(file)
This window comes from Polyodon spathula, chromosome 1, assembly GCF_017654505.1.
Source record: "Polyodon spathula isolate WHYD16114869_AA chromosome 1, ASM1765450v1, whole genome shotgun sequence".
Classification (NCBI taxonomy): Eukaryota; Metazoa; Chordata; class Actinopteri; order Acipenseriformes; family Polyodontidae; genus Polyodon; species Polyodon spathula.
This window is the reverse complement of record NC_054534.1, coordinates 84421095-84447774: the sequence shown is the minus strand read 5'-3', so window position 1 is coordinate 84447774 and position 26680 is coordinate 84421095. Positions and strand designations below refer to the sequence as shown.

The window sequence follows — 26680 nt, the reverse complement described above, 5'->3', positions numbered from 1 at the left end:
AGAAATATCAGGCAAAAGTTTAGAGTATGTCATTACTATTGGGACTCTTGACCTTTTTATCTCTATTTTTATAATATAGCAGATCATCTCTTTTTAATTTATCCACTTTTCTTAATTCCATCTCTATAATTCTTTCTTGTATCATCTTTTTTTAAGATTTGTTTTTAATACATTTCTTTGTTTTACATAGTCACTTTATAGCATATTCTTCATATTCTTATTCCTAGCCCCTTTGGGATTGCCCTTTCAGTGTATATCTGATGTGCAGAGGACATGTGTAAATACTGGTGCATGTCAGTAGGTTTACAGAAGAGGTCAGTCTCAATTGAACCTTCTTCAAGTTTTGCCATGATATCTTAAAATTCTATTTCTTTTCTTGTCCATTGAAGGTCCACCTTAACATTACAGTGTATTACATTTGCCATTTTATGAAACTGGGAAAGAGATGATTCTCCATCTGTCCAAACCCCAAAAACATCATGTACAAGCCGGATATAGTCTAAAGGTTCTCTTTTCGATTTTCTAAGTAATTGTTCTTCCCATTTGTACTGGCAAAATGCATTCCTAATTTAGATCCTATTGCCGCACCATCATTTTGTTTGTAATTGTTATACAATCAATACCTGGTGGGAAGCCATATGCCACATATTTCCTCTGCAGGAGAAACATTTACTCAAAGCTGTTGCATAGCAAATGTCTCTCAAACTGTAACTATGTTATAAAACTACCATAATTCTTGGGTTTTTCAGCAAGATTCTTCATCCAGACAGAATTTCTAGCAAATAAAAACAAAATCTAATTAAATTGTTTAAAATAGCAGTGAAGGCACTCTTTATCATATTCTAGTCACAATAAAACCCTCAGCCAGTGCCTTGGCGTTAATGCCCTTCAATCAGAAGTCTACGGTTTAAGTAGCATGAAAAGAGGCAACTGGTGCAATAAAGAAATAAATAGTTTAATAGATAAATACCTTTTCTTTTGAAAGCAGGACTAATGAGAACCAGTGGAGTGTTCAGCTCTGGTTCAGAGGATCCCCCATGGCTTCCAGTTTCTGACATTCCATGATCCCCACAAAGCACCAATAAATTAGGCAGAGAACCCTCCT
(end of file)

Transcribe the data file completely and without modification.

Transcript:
This window comes from Polyodon spathula, chromosome 1, assembly GCF_017654505.1.
Source record: "Polyodon spathula isolate WHYD16114869_AA chromosome 1, ASM1765450v1, whole genome shotgun sequence".
Classification (NCBI taxonomy): Eukaryota; Metazoa; Chordata; class Actinopteri; order Acipenseriformes; family Polyodontidae; genus Polyodon; species Polyodon spathula.
This window is the reverse complement of record NC_054534.1, coordinates 84421095-84447774: the sequence shown is the minus strand read 5'-3', so window position 1 is coordinate 84447774 and position 26680 is coordinate 84421095. Positions and strand designations below refer to the sequence as shown.

The window sequence follows — 26680 nt, the reverse complement described above, 5'->3', positions numbered from 1 at the left end:
AGAAATATCAGGCAAAAGTTTAGAGTATGTCATTACTATTGGGACTCTTGACCTTTTTATCTCTATTTTTATAATATAGCAGATCATCTCTTTTTAATTTATCCACTTTTCTTAATTCCATCTCTATAATTCTTTCTTGTATCATCTTTTTTTAAGATTTGTTTTTAATACATTTCTTTGTTTTACATAGTCACTTTATAGCATATTCTTCATATTCTTATTCCTAGCCCCTTTGGGATTGCCCTTTCAGTGTATATCTGATGTGCAGAGGACATGTGTAAATACTGGTGCATGTCAGTAGGTTTACAGAAGAGGTCAGTCTCAATTGAACCTTCTTCAAGTTTTGCCATGATATCTTAAAATTCTATTTCTTTTCTTGTCCATTGAAGGTCCACCTTAACATTACAGTGTATTACATTTGCCATTTTATGAAACTGGGAAAGAGATGATTCTCCATCTGTCCAAACCCCAAAAACATCATGTACAAGCCGGATATAGTCTAAAGGTTCTCTTTTCGATTTTCTAAGTAATTGTTCTTCCCATTTGTACTGGCAAAATGCATTCCTAATTTAGATCCTATTGCCGCACCATCATTTTGTTTGTAATTGTTATACAATCAATACCTGGTGGGAAGCCATATGCCACATATTTCCTCTGCAGGAGAAACATTTACTCAAAGCTGTTGCATAGCAAATGTCTCTCAAACTGTAACTATGTTATAAAACTACCATAATTCTTGGGTTTTTCAGCAAGATTCTTCATCCAGACAGAATTTCTAGCAAATAAAAACAAAATCTAATTAAATTGTTTAAAATAGCAGTGAAGGCACTCTTTATCATATTCTAGTCACAATAAAACCCTCAGCCAGTGCCTTGGCGTTAATGCCCTTCAATCAGAAGTCTACGGTTTAAGTAGCATGAAAAGAGGCAACTGGTGCAATAAAGAAATAAATAGTTTAATAGATAAATACCTTTTCTTTTGAAAGCAGGACTAATGAGAACCAGTGGAGTGTTCAGCTCTGGTTCAGAGGATCCCCCATGGCTTCCAGTTTCTGACATTCCATGATCCCCACAAAGCACCAATAAATTAGGCAGAGAACCCTCCT